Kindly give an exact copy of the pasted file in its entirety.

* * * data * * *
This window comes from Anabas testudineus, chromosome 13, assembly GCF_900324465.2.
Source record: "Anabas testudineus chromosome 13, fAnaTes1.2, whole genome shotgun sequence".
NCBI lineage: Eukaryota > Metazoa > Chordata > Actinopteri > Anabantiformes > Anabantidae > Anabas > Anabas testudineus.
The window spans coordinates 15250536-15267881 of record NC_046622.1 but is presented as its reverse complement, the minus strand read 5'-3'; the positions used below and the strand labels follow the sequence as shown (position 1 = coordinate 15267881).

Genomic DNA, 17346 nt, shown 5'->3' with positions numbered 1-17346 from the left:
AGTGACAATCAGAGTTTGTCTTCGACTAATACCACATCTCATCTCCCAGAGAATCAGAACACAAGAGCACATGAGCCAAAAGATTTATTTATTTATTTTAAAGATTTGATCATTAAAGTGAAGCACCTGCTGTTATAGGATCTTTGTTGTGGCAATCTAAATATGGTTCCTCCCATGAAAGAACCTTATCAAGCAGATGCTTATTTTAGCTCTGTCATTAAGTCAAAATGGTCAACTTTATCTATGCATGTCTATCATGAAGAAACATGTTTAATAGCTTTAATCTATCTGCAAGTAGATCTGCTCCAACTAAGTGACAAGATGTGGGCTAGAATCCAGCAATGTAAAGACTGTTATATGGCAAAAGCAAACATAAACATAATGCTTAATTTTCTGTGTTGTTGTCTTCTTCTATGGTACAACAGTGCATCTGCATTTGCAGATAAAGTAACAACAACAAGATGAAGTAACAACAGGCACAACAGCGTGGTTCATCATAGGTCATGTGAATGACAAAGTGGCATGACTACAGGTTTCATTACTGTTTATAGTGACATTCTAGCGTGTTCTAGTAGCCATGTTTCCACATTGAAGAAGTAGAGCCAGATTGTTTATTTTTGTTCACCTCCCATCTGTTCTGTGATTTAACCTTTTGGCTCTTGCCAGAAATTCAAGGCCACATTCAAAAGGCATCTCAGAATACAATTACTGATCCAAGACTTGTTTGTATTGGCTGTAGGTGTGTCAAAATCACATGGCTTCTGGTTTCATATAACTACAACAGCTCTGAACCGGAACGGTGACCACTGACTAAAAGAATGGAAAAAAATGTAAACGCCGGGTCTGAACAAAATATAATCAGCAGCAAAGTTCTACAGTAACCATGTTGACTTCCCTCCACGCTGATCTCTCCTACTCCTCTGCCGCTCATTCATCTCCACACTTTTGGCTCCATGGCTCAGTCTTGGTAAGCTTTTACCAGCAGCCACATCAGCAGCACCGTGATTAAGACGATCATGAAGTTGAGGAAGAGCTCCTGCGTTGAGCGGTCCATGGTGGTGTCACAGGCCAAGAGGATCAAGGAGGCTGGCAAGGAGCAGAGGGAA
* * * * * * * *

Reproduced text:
This window comes from Anabas testudineus, chromosome 13, assembly GCF_900324465.2.
Source record: "Anabas testudineus chromosome 13, fAnaTes1.2, whole genome shotgun sequence".
NCBI lineage: Eukaryota > Metazoa > Chordata > Actinopteri > Anabantiformes > Anabantidae > Anabas > Anabas testudineus.
The window spans coordinates 15250536-15267881 of record NC_046622.1 but is presented as its reverse complement, the minus strand read 5'-3'; the positions used below and the strand labels follow the sequence as shown (position 1 = coordinate 15267881).

Genomic DNA, 17346 nt, shown 5'->3' with positions numbered 1-17346 from the left:
AGTGACAATCAGAGTTTGTCTTCGACTAATACCACATCTCATCTCCCAGAGAATCAGAACACAAGAGCACATGAGCCAAAAGATTTATTTATTTATTTTAAAGATTTGATCATTAAAGTGAAGCACCTGCTGTTATAGGATCTTTGTTGTGGCAATCTAAATATGGTTCCTCCCATGAAAGAACCTTATCAAGCAGATGCTTATTTTAGCTCTGTCATTAAGTCAAAATGGTCAACTTTATCTATGCATGTCTATCATGAAGAAACATGTTTAATAGCTTTAATCTATCTGCAAGTAGATCTGCTCCAACTAAGTGACAAGATGTGGGCTAGAATCCAGCAATGTAAAGACTGTTATATGGCAAAAGCAAACATAAACATAATGCTTAATTTTCTGTGTTGTTGTCTTCTTCTATGGTACAACAGTGCATCTGCATTTGCAGATAAAGTAACAACAACAAGATGAAGTAACAACAGGCACAACAGCGTGGTTCATCATAGGTCATGTGAATGACAAAGTGGCATGACTACAGGTTTCATTACTGTTTATAGTGACATTCTAGCGTGTTCTAGTAGCCATGTTTCCACATTGAAGAAGTAGAGCCAGATTGTTTATTTTTGTTCACCTCCCATCTGTTCTGTGATTTAACCTTTTGGCTCTTGCCAGAAATTCAAGGCCACATTCAAAAGGCATCTCAGAATACAATTACTGATCCAAGACTTGTTTGTATTGGCTGTAGGTGTGTCAAAATCACATGGCTTCTGGTTTCATATAACTACAACAGCTCTGAACCGGAACGGTGACCACTGACTAAAAGAATGGAAAAAAATGTAAACGCCGGGTCTGAACAAAATATAATCAGCAGCAAAGTTCTACAGTAACCATGTTGACTTCCCTCCACGCTGATCTCTCCTACTCCTCTGCCGCTCATTCATCTCCACACTTTTGGCTCCATGGCTCAGTCTTGGTAAGCTTTTACCAGCAGCCACATCAGCAGCACCGTGATTAAGACGATCATGAAGTTGAGGAAGAGCTCCTGCGTTGAGCGGTCCATGGTGGTGTCACAGGCCAAGAGGATCAAGGAGGCTGGCAAGGAGCAGAGGGAA